Bugs and flaws like that are the kind of stuff I expect a first week newbie at a testing house to spot and point out.

 

 

(But in general, I'm less than impressed with the city building in this newest edition. Their curved street planning is wonderful, but they've horribly botched it by apparently sticking with rectangular lots, while making zone design even less informative about expansion and growth than previous titles. Where is the setting to view entire lot sizes so I have half an idea of how things are growing? I was playing heavily with circles and arcs, only to find out later that the high density stuff won't actually expand inside the huge circular road sections because their rectangular footprints would overlap and they block each other instead of fudging area with flexible building foundations)

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People whine and complain about games that pull this kind of thing, and yet people still buy those offending games. Look at Diablo 3. Hideous launch problems, constant whining about how this is an abomination that must be ended... and yet one of the largest single-day sales records ever. Really? I mean, not to trot out the dead old D3 horse again, but this SimCity thing is the same exact thing, the same exact user abuse. And yet, people still bought it. As long as people continue to buy this shit, they are going to continue to stuff it down our throats. We're rewarding bad behavior. And yes, I'm guilty. I did buy D3, even against my better judgement. That was the last AAA game I've bought, and that will probably be the last game I ever buy from a AAA publisher. I just won't reward this stupid crap any more. Despite the fact I own the previous SimCity games, and despite the fact that I enjoyed the hell out of them, EA (and Actiblizz, and Ubisoft, and every other asshole company that wants to treat me like a criminal and disallow me from playing games I purchased) won't get any more of my money. I'm done with it, I'm done with them.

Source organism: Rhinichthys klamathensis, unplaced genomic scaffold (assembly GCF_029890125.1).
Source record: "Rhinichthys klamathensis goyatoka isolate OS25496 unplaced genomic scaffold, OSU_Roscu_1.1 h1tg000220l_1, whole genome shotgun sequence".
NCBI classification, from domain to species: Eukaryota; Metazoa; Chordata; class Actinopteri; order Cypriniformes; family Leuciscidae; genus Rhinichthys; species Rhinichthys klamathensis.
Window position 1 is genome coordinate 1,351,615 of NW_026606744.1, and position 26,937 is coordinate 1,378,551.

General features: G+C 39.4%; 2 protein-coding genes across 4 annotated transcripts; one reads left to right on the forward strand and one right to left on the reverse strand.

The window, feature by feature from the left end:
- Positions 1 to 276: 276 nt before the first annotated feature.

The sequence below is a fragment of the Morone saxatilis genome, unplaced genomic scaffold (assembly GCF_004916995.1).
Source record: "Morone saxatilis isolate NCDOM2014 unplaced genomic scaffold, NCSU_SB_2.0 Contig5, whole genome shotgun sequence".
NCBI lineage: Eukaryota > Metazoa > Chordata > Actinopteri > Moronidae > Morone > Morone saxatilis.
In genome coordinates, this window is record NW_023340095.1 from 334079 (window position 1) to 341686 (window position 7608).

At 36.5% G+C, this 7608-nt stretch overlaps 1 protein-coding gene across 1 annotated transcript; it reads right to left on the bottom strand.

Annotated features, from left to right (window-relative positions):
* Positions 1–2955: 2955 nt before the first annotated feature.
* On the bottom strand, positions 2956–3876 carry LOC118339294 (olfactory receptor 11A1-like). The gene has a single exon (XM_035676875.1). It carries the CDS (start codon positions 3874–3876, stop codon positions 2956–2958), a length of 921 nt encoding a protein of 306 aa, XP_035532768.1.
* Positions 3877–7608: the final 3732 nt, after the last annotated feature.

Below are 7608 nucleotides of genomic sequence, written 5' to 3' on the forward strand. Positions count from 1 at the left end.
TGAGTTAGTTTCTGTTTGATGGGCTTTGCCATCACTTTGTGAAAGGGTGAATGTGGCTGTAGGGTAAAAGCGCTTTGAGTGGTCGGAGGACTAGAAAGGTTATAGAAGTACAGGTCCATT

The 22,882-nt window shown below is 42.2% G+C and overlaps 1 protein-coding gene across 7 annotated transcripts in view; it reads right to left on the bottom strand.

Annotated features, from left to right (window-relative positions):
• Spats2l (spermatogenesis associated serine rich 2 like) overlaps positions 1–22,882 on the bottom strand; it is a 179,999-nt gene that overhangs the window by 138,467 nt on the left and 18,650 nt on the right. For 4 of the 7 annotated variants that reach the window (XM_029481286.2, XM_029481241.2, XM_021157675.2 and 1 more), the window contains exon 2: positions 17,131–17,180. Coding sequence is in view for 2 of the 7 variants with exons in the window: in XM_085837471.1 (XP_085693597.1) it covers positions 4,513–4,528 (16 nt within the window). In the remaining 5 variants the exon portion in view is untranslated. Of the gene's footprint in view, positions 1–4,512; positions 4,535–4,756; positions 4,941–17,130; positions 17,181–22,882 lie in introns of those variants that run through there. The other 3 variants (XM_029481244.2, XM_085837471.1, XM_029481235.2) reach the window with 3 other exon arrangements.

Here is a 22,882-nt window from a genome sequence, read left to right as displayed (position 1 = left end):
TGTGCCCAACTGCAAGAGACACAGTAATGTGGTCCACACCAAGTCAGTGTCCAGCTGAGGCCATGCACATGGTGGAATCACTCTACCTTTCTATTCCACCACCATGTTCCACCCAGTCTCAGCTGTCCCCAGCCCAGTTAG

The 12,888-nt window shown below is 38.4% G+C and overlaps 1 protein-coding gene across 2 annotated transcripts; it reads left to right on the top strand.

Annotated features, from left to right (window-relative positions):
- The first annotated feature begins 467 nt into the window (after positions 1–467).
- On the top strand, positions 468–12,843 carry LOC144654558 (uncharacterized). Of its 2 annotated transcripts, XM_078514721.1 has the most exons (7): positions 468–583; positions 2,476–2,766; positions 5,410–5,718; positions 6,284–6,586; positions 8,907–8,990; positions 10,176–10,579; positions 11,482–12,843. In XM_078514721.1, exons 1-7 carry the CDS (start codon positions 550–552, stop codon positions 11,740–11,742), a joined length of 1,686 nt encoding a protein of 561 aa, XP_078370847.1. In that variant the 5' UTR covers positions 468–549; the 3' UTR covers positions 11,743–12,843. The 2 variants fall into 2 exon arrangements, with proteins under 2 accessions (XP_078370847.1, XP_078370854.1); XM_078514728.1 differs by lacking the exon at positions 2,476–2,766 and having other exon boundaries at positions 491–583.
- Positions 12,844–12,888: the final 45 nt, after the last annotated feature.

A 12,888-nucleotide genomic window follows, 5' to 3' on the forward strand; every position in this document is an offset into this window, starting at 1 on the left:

/soapbox

 

I didn't play diablo 3 on launch day, but I did find the whole launch process to be absolutely hilarious. You would think a company that runs one of the largest MMOs in the world could LAUNCH a game without massive issues. Guess not.

 

I did buy and play Diablo 3, I was very disappointed in the product. It was not a game that I found enjoyable. It is no longer installed, and after hitting max level, I didn't even bother with the top level difficulty because the idea of running through the EXACT same maps repeatedly offered me none of the replay that Diablo 2 still has. Nor did the itemization offer any sort of variation, due to the limited stats and applicability of runes, etc.

 

Meanwhile Diablo 2 is still installed smile.png

 

I'm not a Sim CIty person, I have Sim City 2000 somewhere around here, but it was not a game I enjoyed much, just not my kind of a game. Nonetheless, the idea that it would be an ONLINE "MMO" style game is actually quite startling.

 

Another prime example of horrible online issues: Splinter Cell. A game whose single player requires a constant online connection to Ubisoft's servers. Its great fun to lose a bunch of progress simply because someone at Ubi decided to reboot the server you're connected to and thus get booted out of your single player game.

 

Speaking of Steam:

While I'm not a huge fan of steam they have managed to CONSISTENTLY avoid these same issues that are being experienced right now by people. Borderlands 2? No issues at all playing it on launch day. Nor any of the other games I've bought through steam, with the exception of some of the early ones, like HL2.

 

So how does steam manage it? Here's a hint: Look at the URLs in your network snooper sometime. You might be surprised to know that they use the amazon cloud to scale automatically. Instead of, you know, having a bunch of servers at a data center somewhere.

 

So is this trend going to end? No. If anything it will become more common. My only HOPE is that these companies... EA, Activision, etc. will hire some people who actually know what the hell they're doing (with relation to cloud/scalability) and not do the typical game developer thing of rediscovering the same ideas the rest of the software industry figured out decades prior.

Edited by Washu
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Trying to get a refund on my online purchase... their game info page says it runs on a Mac, however after I purchased and installed Origin, it said Windows only. I'll stick to Steam / Humble Indy Bundle for "PC" games from now on. 

Edited by tstrimple